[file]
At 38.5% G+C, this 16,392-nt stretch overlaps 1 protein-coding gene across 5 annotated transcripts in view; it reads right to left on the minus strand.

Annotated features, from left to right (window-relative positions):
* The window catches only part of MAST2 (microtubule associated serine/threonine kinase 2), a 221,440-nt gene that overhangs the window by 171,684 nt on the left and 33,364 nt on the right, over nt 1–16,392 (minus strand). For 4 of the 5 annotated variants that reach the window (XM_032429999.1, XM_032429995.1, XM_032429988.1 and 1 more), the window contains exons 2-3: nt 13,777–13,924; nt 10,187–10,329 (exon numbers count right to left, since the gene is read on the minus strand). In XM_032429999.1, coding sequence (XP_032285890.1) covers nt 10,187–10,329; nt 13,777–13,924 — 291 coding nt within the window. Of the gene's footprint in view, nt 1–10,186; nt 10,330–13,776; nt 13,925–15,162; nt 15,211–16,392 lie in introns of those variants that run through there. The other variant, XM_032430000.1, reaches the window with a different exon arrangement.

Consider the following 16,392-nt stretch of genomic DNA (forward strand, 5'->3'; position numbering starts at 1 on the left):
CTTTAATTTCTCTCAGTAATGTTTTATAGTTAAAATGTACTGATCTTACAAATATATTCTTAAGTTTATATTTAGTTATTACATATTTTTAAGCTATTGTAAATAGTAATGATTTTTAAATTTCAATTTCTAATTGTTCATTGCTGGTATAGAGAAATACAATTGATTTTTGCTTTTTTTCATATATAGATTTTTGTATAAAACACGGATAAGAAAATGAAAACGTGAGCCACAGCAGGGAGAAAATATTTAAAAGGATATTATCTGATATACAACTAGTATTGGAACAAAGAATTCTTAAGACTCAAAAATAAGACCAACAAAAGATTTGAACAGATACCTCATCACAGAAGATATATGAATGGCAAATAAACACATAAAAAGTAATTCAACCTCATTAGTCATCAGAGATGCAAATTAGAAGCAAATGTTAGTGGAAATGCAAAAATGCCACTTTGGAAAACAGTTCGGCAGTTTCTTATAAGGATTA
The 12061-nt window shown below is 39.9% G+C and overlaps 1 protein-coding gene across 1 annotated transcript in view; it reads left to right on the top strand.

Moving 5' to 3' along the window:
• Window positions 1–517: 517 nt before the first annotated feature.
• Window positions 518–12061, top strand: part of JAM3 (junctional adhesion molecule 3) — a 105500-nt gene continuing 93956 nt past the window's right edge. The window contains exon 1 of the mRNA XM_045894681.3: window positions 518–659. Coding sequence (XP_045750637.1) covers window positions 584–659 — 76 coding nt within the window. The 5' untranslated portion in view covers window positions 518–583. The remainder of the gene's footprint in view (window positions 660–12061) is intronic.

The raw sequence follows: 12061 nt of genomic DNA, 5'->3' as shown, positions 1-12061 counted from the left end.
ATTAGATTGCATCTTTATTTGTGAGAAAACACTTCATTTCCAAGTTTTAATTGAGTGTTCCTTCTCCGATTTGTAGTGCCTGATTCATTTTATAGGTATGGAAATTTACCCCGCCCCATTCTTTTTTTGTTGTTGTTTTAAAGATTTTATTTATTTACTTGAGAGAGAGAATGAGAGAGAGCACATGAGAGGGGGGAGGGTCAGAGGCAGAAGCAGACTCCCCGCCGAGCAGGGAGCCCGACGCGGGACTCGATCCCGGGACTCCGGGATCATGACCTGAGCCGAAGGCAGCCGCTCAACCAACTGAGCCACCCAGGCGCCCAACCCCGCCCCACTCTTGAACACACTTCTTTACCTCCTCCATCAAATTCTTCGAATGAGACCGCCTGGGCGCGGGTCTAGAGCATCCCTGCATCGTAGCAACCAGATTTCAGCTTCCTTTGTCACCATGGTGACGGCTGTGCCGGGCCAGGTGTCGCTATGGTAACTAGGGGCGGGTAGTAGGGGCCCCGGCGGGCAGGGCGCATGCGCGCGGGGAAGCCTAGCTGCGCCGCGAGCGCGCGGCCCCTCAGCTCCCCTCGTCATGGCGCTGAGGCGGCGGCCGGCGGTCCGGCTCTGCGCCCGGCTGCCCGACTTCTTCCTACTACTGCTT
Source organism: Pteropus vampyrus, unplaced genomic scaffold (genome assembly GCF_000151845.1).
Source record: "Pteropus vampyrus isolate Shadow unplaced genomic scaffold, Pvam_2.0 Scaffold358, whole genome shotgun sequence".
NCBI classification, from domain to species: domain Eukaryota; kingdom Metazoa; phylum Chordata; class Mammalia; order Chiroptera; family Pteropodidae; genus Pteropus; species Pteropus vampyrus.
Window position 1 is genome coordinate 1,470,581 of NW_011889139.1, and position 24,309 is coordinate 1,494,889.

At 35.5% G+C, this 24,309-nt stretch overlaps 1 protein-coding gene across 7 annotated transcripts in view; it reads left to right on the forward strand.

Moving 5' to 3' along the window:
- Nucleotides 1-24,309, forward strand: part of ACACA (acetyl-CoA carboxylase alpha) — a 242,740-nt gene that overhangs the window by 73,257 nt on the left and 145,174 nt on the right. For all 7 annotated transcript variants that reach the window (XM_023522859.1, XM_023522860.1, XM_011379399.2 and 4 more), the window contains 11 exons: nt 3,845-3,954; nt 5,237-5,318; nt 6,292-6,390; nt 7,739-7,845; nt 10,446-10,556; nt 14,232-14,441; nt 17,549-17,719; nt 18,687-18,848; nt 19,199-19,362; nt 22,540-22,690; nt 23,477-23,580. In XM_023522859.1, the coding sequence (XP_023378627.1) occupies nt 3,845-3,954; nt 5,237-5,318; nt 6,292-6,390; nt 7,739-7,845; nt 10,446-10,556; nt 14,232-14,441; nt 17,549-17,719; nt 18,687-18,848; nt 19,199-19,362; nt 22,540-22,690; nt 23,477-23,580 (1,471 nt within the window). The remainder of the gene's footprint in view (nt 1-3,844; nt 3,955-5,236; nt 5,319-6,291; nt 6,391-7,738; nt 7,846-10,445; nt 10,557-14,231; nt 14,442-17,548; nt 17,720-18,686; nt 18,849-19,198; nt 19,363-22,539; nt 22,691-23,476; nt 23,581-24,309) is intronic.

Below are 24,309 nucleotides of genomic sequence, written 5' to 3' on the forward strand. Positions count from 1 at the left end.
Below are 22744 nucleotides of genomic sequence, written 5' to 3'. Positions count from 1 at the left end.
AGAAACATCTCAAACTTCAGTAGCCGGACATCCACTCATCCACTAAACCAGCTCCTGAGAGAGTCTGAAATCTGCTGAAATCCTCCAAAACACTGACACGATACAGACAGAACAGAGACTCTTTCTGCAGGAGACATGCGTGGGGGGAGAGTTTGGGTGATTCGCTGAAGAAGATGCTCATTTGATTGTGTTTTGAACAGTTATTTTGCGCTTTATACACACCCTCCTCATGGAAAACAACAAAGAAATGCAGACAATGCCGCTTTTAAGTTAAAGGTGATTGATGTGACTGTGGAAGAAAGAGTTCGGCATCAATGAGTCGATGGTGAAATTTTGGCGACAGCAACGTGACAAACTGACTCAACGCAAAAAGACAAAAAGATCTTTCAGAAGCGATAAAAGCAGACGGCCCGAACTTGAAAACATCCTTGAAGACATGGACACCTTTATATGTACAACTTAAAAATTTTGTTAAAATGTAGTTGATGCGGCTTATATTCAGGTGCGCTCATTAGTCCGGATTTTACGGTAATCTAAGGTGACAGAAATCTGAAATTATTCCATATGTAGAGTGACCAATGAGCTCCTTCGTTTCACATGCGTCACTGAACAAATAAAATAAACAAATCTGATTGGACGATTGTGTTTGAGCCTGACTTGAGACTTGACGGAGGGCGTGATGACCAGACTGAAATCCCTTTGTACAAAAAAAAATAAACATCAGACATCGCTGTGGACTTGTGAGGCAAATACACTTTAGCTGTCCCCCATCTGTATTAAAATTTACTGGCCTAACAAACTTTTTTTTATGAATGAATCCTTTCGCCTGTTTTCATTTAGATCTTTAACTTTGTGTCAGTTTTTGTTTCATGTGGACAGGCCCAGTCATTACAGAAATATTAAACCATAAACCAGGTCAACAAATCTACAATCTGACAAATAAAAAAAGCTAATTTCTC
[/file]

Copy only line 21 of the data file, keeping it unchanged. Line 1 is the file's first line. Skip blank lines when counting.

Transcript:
AGAAACATCTCAAACTTCAGTAGCCGGACATCCACTCATCCACTAAACCAGCTCCTGAGAGAGTCTGAAATCTGCTGAAATCCTCCAAAACACTGACACGATACAGACAGAACAGAGACTCTTTCTGCAGGAGACATGCGTGGGGGGAGAGTTTGGGTGATTCGCTGAAGAAGATGCTCATTTGATTGTGTTTTGAACAGTTATTTTGCGCTTTATACACACCCTCCTCATGGAAAACAACAAAGAAATGCAGACAATGCCGCTTTTAAGTTAAAGGTGATTGATGTGACTGTGGAAGAAAGAGTTCGGCATCAATGAGTCGATGGTGAAATTTTGGCGACAGCAACGTGACAAACTGACTCAACGCAAAAAGACAAAAAGATCTTTCAGAAGCGATAAAAGCAGACGGCCCGAACTTGAAAACATCCTTGAAGACATGGACACCTTTATATGTACAACTTAAAAATTTTGTTAAAATGTAGTTGATGCGGCTTATATTCAGGTGCGCTCATTAGTCCGGATTTTACGGTAATCTAAGGTGACAGAAATCTGAAATTATTCCATATGTAGAGTGACCAATGAGCTCCTTCGTTTCACATGCGTCACTGAACAAATAAAATAAACAAATCTGATTGGACGATTGTGTTTGAGCCTGACTTGAGACTTGACGGAGGGCGTGATGACCAGACTGAAATCCCTTTGTACAAAAAAAAATAAACATCAGACATCGCTGTGGACTTGTGAGGCAAATACACTTTAGCTGTCCCCCATCTGTATTAAAATTTACTGGCCTAACAAACTTTTTTTTATGAATGAATCCTTTCGCCTGTTTTCATTTAGATCTTTAACTTTGTGTCAGTTTTTGTTTCATGTGGACAGGCCCAGTCATTACAGAAATATTAAACCATAAACCAGGTCAACAAATCTACAATCTGACAAATAAAAAAAGCTAATTTCTC